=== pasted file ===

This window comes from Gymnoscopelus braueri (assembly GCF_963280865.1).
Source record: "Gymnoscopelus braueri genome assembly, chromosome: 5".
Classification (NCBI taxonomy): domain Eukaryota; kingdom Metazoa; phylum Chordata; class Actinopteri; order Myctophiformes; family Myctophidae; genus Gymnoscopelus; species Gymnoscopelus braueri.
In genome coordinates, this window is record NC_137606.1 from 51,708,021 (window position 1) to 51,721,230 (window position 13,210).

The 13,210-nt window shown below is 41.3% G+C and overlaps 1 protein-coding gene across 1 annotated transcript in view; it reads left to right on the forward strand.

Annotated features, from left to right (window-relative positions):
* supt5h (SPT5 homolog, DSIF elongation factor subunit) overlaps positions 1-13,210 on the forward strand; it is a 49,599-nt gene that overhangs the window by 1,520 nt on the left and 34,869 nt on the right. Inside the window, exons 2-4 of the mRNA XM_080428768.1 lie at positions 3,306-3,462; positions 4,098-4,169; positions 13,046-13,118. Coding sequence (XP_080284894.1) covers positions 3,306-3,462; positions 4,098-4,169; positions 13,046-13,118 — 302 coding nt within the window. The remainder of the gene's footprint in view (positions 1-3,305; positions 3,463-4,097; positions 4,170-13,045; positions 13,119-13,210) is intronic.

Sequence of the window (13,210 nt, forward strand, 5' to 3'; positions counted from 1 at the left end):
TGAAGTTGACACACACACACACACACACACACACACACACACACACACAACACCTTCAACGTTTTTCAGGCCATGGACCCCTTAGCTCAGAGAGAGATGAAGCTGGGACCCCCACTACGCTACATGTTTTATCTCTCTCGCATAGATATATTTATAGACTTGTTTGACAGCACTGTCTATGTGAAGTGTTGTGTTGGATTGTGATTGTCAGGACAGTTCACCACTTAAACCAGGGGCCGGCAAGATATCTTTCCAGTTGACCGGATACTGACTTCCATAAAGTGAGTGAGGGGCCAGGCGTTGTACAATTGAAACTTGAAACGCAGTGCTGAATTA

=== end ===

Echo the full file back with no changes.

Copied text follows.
This window comes from Gymnoscopelus braueri (assembly GCF_963280865.1).
Source record: "Gymnoscopelus braueri genome assembly, chromosome: 5".
Classification (NCBI taxonomy): domain Eukaryota; kingdom Metazoa; phylum Chordata; class Actinopteri; order Myctophiformes; family Myctophidae; genus Gymnoscopelus; species Gymnoscopelus braueri.
In genome coordinates, this window is record NC_137606.1 from 51,708,021 (window position 1) to 51,721,230 (window position 13,210).

The 13,210-nt window shown below is 41.3% G+C and overlaps 1 protein-coding gene across 1 annotated transcript in view; it reads left to right on the forward strand.

Annotated features, from left to right (window-relative positions):
* supt5h (SPT5 homolog, DSIF elongation factor subunit) overlaps positions 1-13,210 on the forward strand; it is a 49,599-nt gene that overhangs the window by 1,520 nt on the left and 34,869 nt on the right. Inside the window, exons 2-4 of the mRNA XM_080428768.1 lie at positions 3,306-3,462; positions 4,098-4,169; positions 13,046-13,118. Coding sequence (XP_080284894.1) covers positions 3,306-3,462; positions 4,098-4,169; positions 13,046-13,118 — 302 coding nt within the window. The remainder of the gene's footprint in view (positions 1-3,305; positions 3,463-4,097; positions 4,170-13,045; positions 13,119-13,210) is intronic.

Sequence of the window (13,210 nt, forward strand, 5' to 3'; positions counted from 1 at the left end):
TGAAGTTGACACACACACACACACACACACACACACACACACACACACAACACCTTCAACGTTTTTCAGGCCATGGACCCCTTAGCTCAGAGAGAGATGAAGCTGGGACCCCCACTACGCTACATGTTTTATCTCTCTCGCATAGATATATTTATAGACTTGTTTGACAGCACTGTCTATGTGAAGTGTTGTGTTGGATTGTGATTGTCAGGACAGTTCACCACTTAAACCAGGGGCCGGCAAGATATCTTTCCAGTTGACCGGATACTGACTTCCATAAAGTGAGTGAGGGGCCAGGCGTTGTACAATTGAAACTTGAAACGCAGTGCTGAATTA